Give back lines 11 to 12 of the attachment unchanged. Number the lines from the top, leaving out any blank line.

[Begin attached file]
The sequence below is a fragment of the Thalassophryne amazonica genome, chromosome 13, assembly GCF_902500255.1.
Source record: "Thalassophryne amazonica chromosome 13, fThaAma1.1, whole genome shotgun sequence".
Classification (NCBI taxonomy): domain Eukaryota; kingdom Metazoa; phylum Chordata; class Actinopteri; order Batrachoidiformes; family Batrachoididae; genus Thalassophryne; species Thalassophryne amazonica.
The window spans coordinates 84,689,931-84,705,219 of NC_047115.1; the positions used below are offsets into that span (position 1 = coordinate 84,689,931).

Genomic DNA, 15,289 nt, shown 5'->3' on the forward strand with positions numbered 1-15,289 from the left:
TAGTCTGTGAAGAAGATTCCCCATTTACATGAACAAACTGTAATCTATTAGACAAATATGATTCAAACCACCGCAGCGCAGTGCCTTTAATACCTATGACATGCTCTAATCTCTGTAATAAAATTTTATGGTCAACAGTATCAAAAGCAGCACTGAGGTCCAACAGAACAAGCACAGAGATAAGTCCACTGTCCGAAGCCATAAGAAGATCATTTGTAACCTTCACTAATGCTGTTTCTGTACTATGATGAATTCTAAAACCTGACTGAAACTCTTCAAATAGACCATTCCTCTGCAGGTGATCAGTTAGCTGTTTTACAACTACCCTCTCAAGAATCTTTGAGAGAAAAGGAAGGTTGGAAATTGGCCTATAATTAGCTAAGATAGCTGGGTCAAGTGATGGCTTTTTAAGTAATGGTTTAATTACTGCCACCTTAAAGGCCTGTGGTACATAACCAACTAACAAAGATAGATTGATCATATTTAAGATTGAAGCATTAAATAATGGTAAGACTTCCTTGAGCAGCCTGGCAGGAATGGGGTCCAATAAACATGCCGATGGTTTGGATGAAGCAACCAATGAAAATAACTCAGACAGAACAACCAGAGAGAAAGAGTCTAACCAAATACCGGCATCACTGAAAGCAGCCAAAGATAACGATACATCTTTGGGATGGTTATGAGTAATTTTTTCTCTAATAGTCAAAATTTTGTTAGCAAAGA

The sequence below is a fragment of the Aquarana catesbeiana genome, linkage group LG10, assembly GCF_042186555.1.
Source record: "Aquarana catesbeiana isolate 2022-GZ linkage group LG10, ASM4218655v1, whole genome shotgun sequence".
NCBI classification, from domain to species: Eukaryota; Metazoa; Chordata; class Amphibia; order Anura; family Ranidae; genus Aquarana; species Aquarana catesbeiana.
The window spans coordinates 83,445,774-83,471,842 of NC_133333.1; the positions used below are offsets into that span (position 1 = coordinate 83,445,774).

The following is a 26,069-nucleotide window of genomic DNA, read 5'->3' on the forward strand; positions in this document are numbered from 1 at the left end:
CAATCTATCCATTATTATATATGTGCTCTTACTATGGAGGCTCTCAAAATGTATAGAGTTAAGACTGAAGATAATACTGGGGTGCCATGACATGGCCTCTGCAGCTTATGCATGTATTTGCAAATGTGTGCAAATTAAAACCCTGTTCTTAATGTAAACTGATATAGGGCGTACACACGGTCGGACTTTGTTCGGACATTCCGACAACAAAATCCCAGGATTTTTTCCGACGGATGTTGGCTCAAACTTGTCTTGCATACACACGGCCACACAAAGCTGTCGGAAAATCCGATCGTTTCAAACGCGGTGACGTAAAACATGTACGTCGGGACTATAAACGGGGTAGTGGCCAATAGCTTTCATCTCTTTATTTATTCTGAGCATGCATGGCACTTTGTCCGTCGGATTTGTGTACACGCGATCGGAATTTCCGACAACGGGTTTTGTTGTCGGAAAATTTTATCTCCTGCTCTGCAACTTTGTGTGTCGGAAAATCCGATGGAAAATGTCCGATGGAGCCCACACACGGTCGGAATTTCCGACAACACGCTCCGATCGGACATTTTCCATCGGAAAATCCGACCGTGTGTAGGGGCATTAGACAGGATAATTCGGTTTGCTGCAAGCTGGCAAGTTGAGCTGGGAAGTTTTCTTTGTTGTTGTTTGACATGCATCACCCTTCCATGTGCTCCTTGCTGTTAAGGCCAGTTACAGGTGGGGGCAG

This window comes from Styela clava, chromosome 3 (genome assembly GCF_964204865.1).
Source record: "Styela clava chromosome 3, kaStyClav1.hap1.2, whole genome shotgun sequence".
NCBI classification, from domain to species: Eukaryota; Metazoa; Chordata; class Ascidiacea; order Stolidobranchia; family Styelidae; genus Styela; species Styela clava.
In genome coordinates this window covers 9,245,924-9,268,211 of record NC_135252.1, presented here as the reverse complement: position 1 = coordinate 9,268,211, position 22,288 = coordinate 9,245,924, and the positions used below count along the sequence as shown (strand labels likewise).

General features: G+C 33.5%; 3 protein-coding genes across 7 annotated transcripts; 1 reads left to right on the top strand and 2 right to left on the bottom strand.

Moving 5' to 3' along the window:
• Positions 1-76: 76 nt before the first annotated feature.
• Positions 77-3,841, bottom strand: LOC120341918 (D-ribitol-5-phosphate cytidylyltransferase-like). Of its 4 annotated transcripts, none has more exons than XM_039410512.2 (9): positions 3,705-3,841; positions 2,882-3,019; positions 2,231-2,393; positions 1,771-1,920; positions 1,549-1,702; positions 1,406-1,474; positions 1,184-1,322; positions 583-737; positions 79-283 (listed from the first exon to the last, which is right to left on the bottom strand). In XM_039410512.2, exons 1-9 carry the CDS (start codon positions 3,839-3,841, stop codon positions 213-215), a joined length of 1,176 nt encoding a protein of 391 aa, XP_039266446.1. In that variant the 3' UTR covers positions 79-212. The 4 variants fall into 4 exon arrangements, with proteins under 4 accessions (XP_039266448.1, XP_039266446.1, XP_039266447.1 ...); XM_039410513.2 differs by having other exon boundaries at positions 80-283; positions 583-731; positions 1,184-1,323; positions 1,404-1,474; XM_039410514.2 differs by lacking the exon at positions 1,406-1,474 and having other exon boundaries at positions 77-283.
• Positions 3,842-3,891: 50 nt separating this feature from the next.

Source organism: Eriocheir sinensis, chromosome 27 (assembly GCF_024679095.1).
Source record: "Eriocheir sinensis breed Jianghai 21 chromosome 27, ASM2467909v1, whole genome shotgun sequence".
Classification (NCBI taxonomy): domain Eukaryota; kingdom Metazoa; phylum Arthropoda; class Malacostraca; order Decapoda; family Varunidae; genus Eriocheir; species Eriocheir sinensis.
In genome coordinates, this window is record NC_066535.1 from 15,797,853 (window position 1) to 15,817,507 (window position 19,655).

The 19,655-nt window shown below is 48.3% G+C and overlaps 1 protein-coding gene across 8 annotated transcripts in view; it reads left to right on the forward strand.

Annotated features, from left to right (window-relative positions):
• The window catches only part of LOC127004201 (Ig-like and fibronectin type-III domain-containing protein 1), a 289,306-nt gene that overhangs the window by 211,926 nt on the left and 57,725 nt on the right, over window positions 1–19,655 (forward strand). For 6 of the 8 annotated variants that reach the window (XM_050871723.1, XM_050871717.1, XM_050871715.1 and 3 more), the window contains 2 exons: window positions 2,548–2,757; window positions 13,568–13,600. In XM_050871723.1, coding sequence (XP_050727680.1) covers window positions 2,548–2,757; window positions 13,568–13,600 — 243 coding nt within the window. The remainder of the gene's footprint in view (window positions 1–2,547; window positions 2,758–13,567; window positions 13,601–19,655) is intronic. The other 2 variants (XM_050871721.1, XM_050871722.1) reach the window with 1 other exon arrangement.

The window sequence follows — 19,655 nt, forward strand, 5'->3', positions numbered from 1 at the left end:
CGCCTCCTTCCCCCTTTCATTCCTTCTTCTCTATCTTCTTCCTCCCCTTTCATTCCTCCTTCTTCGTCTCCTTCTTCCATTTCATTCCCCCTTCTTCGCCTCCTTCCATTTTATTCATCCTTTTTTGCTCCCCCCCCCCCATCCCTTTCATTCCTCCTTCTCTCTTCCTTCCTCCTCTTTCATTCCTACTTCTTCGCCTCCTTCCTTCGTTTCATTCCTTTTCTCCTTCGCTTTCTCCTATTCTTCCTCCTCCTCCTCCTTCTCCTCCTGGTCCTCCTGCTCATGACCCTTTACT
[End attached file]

The following is a 26,069-nucleotide window of genomic DNA, read 5'->3' on the forward strand; positions in this document are numbered from 1 at the left end:
CAATCTATCCATTATTATATATGTGCTCTTACTATGGAGGCTCTCAAAATGTATAGAGTTAAGACTGAAGATAATACTGGGGTGCCATGACATGGCCTCTGCAGCTTATGCATGTATTTGCAAATGTGTGCAAATTAAAACCCTGTTCTTAATGTAAACTGATATAGGGCGTACACACGGTCGGACTTTGTTCGGACATTCCGACAACAAAATCCCAGGATTTTTTCCGACGGATGTTGGCTCAAACTTGTCTTGCATACACACGGCCACACAAAGCTGTCGGAAAATCCGATCGTTTCAAACGCGGTGACGTAAAACATGTACGTCGGGACTATAAACGGGGTAGTGGCCAATAGCTTTCATCTCTTTATTTATTCTGAGCATGCATGGCACTTTGTCCGTCGGATTTGTGTACACGCGATCGGAATTTCCGACAACGGGTTTTGTTGTCGGAAAATTTTATCTCCTGCTCTGCAACTTTGTGTGTCGGAAAATCCGATGGAAAATGTCCGATGGAGCCCACACACGGTCGGAATTTCCGACAACACGCTCCGATCGGACATTTTCCATCGGAAAATCCGACCGTGTGTAGGGGCATTAGACAGGATAATTCGGTTTGCTGCAAGCTGGCAAGTTGAGCTGGGAAGTTTTCTTTGTTGTTGTTTGACATGCATCACCCTTCCATGTGCTCCTTGCTGTTAAGGCCAGTTACAGGTGGGGGCAG